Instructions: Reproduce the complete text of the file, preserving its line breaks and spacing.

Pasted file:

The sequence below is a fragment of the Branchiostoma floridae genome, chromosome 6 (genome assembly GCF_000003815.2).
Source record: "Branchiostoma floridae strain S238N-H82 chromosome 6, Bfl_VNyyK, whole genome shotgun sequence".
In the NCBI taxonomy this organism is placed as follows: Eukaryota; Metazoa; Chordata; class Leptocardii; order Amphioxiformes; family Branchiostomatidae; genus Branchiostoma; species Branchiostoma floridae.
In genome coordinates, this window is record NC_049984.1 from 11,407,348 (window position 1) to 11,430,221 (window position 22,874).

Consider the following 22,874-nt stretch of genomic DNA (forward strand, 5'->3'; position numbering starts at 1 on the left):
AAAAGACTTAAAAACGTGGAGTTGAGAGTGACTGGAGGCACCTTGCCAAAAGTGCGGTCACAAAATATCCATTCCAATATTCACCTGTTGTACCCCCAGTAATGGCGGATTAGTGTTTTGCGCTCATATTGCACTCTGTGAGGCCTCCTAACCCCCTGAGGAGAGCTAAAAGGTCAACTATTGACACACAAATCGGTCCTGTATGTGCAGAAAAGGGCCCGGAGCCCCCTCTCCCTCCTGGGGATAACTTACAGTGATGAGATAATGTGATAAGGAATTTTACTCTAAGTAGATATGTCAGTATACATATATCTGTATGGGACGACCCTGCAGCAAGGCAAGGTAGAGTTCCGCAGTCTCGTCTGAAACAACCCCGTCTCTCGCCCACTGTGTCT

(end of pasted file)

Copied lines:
The sequence below is a fragment of the Branchiostoma floridae genome, chromosome 6 (genome assembly GCF_000003815.2).
Source record: "Branchiostoma floridae strain S238N-H82 chromosome 6, Bfl_VNyyK, whole genome shotgun sequence".
In the NCBI taxonomy this organism is placed as follows: Eukaryota; Metazoa; Chordata; class Leptocardii; order Amphioxiformes; family Branchiostomatidae; genus Branchiostoma; species Branchiostoma floridae.
In genome coordinates, this window is record NC_049984.1 from 11,407,348 (window position 1) to 11,430,221 (window position 22,874).

Consider the following 22,874-nt stretch of genomic DNA (forward strand, 5'->3'; position numbering starts at 1 on the left):
AAAAGACTTAAAAACGTGGAGTTGAGAGTGACTGGAGGCACCTTGCCAAAAGTGCGGTCACAAAATATCCATTCCAATATTCACCTGTTGTACCCCCAGTAATGGCGGATTAGTGTTTTGCGCTCATATTGCACTCTGTGAGGCCTCCTAACCCCCTGAGGAGAGCTAAAAGGTCAACTATTGACACACAAATCGGTCCTGTATGTGCAGAAAAGGGCCCGGAGCCCCCTCTCCCTCCTGGGGATAACTTACAGTGATGAGATAATGTGATAAGGAATTTTACTCTAAGTAGATATGTCAGTATACATATATCTGTATGGGACGACCCTGCAGCAAGGCAAGGTAGAGTTCCGCAGTCTCGTCTGAAACAACCCCGTCTCTCGCCCACTGTGTCT